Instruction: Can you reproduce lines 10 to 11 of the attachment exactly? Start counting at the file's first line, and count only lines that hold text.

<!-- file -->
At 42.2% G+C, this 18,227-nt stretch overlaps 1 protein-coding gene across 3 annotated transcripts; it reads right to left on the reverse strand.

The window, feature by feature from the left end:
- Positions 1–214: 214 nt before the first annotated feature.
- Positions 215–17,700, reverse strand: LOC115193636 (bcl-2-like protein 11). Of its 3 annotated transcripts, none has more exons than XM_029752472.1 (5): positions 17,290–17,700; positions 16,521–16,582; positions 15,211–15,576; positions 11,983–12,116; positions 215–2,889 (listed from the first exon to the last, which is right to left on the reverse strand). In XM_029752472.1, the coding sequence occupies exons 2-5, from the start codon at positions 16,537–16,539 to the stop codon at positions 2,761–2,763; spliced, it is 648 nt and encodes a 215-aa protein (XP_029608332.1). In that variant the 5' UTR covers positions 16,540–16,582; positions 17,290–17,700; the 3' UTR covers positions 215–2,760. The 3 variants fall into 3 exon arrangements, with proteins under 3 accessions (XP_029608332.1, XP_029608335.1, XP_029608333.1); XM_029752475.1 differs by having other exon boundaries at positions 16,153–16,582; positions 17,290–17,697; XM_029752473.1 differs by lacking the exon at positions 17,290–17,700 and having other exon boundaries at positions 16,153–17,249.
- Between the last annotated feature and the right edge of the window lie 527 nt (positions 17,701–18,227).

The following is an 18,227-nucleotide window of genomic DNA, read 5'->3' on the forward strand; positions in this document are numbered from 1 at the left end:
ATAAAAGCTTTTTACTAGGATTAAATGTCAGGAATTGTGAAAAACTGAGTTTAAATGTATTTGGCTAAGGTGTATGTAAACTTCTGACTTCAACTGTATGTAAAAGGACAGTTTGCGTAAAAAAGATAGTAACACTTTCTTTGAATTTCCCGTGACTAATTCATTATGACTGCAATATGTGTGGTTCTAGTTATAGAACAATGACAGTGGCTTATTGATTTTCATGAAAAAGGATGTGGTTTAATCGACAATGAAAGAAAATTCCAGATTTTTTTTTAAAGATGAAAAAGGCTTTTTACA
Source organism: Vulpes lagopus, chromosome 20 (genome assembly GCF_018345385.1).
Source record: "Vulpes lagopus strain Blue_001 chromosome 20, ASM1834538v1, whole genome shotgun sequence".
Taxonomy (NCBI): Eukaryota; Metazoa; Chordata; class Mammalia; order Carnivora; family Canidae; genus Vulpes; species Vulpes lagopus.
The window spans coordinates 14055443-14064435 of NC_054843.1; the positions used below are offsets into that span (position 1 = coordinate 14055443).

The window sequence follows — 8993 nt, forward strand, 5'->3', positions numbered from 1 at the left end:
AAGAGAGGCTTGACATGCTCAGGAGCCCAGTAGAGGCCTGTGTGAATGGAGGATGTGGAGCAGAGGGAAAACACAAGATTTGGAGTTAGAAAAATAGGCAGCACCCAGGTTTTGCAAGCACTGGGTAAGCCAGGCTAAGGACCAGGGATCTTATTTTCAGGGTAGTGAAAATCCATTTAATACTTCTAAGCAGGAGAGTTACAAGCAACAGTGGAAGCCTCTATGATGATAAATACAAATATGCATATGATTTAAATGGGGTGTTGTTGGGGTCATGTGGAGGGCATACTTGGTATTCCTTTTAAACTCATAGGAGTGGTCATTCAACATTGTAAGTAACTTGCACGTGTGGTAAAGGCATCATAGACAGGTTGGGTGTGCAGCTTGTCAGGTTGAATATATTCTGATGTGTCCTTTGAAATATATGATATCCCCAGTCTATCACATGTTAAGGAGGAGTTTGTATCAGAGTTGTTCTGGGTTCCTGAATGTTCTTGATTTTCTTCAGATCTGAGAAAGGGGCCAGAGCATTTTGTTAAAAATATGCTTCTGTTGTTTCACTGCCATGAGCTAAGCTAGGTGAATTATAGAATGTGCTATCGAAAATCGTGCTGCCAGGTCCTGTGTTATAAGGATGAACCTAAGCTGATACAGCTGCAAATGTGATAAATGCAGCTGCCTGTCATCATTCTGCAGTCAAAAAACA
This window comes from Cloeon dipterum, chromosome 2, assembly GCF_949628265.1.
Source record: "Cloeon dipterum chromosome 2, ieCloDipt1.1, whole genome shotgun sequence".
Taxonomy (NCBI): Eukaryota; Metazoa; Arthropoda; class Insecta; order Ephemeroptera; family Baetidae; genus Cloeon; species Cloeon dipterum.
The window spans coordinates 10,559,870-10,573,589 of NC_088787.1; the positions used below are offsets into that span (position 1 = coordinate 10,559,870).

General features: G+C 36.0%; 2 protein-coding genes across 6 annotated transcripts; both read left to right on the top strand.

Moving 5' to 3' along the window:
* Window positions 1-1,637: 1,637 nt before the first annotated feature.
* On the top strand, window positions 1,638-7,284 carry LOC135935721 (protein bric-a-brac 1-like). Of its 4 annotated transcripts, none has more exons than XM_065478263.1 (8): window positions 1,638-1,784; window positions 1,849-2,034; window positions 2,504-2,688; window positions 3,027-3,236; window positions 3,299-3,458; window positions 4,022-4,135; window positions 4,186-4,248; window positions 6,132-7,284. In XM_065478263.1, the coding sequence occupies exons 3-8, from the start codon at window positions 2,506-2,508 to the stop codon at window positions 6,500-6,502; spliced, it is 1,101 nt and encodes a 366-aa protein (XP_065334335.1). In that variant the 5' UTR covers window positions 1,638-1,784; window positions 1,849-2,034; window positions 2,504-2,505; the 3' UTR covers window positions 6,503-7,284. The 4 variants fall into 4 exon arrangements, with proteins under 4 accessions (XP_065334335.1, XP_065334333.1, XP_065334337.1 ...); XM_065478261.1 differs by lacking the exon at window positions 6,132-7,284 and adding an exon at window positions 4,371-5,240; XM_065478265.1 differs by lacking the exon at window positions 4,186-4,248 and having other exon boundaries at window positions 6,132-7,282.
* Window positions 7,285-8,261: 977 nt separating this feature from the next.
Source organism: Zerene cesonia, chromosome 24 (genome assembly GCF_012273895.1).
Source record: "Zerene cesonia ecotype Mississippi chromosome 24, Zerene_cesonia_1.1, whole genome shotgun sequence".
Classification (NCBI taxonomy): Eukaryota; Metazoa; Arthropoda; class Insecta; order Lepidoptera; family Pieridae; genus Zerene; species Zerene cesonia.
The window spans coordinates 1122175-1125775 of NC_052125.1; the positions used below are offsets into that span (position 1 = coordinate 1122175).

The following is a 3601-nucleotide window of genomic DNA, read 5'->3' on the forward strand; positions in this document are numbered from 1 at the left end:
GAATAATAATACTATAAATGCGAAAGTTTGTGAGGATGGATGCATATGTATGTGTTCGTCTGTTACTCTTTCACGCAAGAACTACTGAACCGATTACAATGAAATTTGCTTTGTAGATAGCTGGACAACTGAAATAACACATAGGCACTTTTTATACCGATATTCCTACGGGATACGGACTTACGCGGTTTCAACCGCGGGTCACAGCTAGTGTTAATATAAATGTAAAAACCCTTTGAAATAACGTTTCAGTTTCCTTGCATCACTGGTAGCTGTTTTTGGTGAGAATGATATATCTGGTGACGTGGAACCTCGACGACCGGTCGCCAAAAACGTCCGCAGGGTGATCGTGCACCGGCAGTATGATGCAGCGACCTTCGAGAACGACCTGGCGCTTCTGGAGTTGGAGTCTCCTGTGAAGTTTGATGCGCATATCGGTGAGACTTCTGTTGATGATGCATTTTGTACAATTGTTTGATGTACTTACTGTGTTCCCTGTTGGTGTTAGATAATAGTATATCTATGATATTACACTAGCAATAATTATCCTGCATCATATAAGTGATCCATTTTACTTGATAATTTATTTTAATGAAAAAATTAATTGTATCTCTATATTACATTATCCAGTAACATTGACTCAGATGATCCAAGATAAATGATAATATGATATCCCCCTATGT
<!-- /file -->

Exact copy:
Taxonomy (NCBI): Eukaryota; Metazoa; Chordata; class Mammalia; order Carnivora; family Canidae; genus Vulpes; species Vulpes lagopus.
The window spans coordinates 14055443-14064435 of NC_054843.1; the positions used below are offsets into that span (position 1 = coordinate 14055443).